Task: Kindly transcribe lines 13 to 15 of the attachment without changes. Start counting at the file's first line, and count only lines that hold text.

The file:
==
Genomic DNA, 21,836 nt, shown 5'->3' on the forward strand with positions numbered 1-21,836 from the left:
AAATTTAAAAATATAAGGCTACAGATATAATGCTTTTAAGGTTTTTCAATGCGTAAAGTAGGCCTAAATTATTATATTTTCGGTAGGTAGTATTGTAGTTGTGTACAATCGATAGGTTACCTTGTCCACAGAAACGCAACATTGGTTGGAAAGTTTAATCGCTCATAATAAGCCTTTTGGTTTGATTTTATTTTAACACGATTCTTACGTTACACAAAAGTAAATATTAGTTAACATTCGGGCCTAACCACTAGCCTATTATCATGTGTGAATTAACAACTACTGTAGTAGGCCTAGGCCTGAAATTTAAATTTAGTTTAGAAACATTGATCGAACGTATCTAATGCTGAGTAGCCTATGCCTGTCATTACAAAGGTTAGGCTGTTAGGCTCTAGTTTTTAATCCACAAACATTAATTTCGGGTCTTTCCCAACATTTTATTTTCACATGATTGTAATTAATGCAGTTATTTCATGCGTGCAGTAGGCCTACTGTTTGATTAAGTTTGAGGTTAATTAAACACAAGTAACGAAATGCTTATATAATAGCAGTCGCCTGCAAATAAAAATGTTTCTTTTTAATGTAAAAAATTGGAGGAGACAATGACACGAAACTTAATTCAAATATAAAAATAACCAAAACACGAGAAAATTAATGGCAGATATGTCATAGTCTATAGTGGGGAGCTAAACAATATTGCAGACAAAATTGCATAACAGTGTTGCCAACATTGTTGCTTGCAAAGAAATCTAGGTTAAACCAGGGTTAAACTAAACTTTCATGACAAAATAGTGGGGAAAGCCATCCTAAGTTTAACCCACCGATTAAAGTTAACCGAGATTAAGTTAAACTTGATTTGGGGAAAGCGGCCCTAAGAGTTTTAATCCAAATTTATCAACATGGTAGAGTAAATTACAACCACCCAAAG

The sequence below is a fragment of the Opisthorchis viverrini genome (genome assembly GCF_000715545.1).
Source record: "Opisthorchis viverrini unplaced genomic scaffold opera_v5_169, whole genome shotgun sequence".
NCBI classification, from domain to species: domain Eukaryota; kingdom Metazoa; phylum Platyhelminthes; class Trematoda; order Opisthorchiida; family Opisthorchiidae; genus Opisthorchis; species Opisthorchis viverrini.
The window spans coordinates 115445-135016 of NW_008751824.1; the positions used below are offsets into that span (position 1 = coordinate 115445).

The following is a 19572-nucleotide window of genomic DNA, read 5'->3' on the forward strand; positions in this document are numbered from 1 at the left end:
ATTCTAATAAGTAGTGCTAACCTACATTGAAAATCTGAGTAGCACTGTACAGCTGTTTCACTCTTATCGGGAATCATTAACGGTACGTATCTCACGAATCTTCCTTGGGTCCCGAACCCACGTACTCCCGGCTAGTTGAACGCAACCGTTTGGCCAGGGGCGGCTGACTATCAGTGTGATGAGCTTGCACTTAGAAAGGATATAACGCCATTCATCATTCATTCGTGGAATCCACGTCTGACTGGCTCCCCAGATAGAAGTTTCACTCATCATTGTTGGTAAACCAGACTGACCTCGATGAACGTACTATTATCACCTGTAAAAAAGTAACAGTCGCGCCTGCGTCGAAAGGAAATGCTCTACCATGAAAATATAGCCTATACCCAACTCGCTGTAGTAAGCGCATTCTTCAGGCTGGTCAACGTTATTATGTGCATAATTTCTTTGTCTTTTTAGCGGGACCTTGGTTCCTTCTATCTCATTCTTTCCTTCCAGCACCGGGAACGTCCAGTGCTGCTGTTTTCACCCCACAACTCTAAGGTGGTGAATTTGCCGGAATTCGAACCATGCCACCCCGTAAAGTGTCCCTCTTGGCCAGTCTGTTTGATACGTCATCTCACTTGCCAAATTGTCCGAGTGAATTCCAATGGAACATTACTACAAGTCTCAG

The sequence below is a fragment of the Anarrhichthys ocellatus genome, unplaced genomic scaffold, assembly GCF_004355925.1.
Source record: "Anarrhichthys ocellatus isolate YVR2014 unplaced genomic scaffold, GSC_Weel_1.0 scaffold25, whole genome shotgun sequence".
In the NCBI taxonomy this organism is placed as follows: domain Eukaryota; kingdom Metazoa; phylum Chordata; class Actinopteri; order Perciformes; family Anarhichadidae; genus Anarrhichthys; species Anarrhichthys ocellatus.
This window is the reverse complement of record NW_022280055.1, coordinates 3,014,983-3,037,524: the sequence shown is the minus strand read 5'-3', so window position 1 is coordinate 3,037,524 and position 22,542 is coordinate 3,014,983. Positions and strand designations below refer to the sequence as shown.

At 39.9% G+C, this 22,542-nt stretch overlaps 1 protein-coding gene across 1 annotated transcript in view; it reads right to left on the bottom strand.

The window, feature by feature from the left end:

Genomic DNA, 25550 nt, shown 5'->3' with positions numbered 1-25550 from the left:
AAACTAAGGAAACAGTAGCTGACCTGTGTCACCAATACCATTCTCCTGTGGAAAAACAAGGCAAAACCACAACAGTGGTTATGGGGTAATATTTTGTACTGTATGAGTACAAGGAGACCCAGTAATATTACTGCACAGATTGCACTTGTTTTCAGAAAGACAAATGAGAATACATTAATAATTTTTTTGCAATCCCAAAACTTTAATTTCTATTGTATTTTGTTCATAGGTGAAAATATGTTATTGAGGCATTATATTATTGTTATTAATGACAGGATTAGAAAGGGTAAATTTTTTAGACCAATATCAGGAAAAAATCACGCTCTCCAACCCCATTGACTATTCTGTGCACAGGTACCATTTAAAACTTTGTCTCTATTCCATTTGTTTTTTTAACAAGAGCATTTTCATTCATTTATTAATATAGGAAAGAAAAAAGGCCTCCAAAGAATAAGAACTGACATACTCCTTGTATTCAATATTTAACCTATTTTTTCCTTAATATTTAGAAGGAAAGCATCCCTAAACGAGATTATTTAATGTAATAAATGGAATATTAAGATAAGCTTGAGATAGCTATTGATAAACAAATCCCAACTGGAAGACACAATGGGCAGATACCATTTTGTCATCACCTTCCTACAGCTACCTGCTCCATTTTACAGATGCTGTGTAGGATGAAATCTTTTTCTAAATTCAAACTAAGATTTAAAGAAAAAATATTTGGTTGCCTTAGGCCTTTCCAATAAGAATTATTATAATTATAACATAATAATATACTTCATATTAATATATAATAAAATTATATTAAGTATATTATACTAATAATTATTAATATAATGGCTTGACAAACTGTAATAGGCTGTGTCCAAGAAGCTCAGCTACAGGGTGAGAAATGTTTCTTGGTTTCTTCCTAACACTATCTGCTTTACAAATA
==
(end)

At 39.9% G+C, this 22,542-nt stretch overlaps 1 protein-coding gene across 1 annotated transcript in view; it reads right to left on the bottom strand.

The window, feature by feature from the left end:

Genomic DNA, 25550 nt, shown 5'->3' with positions numbered 1-25550 from the left: